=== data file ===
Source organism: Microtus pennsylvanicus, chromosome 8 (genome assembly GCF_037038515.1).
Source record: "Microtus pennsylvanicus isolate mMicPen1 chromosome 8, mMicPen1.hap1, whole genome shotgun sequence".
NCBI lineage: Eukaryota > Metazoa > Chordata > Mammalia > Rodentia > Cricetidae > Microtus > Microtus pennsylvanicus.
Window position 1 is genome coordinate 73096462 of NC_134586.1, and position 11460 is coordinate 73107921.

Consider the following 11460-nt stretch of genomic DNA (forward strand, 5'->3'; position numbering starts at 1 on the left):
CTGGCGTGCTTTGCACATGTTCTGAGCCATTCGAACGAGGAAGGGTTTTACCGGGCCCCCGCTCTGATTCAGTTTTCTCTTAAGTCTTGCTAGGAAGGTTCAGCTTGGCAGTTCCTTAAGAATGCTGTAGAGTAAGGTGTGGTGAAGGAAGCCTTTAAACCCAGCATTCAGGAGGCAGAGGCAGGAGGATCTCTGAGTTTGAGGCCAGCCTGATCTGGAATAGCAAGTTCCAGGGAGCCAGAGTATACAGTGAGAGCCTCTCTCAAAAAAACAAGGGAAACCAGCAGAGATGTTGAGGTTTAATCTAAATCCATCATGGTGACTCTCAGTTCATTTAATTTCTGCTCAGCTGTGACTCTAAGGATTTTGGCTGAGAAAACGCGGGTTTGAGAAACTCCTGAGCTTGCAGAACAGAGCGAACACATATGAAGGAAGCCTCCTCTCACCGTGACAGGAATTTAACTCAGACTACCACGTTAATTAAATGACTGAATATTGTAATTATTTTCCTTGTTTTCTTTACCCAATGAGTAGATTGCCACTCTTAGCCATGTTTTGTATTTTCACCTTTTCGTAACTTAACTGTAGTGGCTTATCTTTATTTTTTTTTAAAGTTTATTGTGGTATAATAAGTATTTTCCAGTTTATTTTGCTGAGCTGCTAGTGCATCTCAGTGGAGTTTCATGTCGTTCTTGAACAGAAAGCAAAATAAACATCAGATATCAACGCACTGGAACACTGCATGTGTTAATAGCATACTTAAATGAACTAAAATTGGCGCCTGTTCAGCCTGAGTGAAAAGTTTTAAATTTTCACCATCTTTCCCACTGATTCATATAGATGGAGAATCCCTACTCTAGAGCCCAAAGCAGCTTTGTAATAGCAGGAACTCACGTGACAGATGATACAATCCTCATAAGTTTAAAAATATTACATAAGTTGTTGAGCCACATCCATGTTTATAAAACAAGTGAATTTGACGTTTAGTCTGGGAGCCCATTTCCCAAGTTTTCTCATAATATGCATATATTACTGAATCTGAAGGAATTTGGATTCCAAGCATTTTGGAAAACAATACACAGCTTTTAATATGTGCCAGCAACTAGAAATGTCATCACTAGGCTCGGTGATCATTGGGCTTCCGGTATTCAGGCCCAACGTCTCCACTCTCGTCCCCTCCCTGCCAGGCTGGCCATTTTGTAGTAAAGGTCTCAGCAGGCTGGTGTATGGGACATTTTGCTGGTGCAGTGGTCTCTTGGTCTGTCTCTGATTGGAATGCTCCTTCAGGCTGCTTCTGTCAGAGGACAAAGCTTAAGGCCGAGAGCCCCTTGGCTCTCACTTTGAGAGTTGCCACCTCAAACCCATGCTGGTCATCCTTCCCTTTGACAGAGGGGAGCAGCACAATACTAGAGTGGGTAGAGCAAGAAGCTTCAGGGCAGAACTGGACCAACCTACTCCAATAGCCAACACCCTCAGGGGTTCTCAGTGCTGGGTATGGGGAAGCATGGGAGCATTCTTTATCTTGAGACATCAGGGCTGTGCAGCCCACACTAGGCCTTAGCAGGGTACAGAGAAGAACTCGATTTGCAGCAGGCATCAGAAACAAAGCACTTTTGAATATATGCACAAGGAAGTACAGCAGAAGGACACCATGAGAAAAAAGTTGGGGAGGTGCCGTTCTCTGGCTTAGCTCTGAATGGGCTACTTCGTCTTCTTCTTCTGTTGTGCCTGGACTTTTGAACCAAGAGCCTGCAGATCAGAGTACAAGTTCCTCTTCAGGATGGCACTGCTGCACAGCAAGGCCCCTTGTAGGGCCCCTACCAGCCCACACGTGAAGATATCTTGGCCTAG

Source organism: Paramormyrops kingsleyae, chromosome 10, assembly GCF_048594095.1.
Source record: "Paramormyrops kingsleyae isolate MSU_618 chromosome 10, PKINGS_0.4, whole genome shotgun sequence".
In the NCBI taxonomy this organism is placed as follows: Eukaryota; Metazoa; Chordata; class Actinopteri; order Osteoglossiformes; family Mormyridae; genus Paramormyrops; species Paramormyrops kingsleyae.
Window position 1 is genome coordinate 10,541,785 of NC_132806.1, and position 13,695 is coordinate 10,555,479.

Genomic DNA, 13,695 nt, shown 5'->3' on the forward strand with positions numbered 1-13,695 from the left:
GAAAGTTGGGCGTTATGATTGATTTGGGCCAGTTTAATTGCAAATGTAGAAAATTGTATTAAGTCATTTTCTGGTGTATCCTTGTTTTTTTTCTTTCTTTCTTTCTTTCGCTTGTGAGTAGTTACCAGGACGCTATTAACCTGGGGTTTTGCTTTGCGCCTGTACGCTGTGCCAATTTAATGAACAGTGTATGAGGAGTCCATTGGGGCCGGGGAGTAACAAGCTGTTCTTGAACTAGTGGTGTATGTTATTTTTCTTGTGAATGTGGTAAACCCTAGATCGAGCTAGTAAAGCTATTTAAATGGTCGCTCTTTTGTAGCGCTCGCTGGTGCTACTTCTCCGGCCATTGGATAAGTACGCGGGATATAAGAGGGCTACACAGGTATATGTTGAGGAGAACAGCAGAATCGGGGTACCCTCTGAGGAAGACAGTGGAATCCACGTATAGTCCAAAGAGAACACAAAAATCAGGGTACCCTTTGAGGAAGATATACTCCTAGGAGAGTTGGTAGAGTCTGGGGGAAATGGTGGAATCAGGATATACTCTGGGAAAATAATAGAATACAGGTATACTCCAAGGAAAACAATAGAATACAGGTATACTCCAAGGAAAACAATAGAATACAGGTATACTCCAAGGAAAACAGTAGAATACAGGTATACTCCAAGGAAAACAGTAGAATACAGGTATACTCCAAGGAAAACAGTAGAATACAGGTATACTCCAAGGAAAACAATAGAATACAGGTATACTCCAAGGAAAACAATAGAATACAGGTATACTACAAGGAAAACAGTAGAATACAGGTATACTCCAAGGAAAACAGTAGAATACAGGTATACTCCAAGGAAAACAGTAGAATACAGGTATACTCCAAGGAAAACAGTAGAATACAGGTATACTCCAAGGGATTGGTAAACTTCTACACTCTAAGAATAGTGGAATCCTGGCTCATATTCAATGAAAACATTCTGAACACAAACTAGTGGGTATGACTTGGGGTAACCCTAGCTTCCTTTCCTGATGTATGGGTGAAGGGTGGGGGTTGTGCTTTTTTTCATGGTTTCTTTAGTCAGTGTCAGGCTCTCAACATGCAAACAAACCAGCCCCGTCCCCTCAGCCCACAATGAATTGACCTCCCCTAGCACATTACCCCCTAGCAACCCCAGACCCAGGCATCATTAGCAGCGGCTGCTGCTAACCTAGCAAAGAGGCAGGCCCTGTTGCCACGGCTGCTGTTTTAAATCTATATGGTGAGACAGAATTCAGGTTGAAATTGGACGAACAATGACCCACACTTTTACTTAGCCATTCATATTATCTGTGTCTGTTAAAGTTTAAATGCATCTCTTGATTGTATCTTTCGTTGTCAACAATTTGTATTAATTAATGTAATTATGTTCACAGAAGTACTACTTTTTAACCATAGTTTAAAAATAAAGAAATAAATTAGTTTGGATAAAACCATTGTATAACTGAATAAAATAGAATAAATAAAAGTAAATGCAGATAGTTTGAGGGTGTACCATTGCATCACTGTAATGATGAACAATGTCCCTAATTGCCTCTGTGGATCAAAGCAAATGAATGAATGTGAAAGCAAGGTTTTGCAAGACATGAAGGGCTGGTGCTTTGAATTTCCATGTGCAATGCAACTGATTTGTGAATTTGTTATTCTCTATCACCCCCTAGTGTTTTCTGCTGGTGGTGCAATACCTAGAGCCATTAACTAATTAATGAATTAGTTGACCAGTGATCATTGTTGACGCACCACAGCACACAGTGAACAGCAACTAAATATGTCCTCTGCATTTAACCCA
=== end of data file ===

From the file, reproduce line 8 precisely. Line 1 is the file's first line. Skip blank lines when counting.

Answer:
Source record: "Paramormyrops kingsleyae isolate MSU_618 chromosome 10, PKINGS_0.4, whole genome shotgun sequence".